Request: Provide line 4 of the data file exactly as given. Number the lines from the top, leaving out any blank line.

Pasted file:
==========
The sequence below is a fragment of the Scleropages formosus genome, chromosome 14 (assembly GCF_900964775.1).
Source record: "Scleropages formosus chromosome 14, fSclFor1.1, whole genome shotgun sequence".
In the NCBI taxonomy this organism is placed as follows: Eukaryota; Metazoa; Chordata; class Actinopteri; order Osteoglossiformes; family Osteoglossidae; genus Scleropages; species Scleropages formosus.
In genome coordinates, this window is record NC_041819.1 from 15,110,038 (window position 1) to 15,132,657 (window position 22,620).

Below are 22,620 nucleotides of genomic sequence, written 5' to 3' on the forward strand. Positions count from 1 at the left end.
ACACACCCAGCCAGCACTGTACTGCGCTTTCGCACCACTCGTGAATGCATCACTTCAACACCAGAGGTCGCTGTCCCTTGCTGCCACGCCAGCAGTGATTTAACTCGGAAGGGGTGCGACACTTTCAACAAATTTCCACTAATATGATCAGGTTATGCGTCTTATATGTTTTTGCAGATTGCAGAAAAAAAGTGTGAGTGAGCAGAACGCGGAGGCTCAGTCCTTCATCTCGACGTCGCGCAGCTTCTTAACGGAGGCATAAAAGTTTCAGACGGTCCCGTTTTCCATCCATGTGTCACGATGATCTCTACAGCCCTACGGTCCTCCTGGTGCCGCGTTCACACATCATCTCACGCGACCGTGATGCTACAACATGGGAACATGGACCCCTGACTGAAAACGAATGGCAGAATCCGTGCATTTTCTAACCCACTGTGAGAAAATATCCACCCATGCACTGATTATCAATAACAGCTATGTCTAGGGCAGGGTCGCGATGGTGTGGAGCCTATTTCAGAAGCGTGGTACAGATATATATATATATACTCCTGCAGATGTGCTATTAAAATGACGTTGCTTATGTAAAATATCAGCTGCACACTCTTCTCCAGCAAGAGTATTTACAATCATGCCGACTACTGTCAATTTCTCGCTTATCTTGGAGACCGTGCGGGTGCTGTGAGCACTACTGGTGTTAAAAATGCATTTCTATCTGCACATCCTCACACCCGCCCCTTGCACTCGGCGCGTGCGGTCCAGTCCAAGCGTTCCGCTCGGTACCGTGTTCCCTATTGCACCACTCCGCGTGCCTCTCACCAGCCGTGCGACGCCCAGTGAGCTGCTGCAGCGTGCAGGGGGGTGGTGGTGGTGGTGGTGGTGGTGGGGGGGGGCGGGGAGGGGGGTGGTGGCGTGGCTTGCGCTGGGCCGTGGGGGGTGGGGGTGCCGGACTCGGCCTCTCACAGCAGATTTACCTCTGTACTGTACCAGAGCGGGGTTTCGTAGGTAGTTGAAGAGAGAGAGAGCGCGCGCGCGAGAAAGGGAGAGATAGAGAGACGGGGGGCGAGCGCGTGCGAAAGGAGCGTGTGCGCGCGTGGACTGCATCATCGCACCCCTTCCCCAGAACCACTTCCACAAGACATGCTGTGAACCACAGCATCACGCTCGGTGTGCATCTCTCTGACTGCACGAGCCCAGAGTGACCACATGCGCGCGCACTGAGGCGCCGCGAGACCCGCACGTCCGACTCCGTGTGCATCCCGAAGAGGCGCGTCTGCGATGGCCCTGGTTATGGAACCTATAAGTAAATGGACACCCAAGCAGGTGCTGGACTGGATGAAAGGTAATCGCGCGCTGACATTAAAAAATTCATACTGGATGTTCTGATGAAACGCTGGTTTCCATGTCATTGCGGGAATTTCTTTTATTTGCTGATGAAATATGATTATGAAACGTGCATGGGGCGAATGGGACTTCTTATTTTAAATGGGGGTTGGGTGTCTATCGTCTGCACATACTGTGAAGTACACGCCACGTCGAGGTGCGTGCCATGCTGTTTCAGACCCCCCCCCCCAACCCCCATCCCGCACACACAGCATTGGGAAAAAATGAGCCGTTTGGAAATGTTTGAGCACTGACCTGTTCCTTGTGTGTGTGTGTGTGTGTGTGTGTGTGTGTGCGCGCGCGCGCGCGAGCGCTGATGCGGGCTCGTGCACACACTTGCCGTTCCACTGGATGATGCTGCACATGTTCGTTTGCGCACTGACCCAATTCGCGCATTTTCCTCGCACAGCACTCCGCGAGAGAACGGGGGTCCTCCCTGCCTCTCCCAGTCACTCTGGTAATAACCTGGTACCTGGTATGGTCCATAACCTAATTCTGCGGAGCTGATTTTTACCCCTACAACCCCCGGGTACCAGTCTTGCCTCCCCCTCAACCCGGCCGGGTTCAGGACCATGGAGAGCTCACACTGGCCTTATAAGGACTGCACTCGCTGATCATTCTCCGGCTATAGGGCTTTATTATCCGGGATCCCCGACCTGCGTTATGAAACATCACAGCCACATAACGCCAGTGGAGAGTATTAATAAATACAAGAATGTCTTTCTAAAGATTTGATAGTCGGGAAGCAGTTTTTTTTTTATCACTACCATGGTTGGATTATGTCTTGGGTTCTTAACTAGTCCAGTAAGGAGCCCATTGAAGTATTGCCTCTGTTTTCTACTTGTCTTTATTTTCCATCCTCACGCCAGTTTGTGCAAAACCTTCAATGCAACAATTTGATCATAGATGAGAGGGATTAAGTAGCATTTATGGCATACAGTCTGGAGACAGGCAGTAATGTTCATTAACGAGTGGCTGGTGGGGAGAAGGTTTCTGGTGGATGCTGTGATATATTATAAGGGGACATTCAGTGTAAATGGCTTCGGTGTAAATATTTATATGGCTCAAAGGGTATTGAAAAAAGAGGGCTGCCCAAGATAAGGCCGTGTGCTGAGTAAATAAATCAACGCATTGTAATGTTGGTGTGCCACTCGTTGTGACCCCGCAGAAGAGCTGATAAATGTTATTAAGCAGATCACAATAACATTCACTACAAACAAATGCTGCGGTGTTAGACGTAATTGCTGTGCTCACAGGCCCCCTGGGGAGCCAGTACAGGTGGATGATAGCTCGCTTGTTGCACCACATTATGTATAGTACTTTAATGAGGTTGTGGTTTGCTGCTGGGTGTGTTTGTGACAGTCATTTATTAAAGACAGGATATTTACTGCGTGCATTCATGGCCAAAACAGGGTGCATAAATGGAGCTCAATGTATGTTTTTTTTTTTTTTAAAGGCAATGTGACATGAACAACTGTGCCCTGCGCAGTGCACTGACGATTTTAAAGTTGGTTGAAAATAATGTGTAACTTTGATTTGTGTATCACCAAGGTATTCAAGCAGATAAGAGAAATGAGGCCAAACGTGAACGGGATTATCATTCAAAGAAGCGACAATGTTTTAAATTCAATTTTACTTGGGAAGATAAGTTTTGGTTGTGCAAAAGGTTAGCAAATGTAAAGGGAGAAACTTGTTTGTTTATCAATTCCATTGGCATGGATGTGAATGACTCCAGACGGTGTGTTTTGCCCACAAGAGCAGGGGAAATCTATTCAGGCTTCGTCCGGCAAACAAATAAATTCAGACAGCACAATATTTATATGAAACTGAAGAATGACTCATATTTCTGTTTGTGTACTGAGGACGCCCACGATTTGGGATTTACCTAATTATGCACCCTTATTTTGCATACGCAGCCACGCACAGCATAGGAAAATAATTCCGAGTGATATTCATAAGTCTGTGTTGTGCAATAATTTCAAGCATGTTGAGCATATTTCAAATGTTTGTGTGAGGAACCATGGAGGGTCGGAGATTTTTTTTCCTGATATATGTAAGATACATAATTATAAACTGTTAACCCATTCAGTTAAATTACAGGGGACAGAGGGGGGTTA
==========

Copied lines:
In genome coordinates, this window is record NC_041819.1 from 15,110,038 (window position 1) to 15,132,657 (window position 22,620).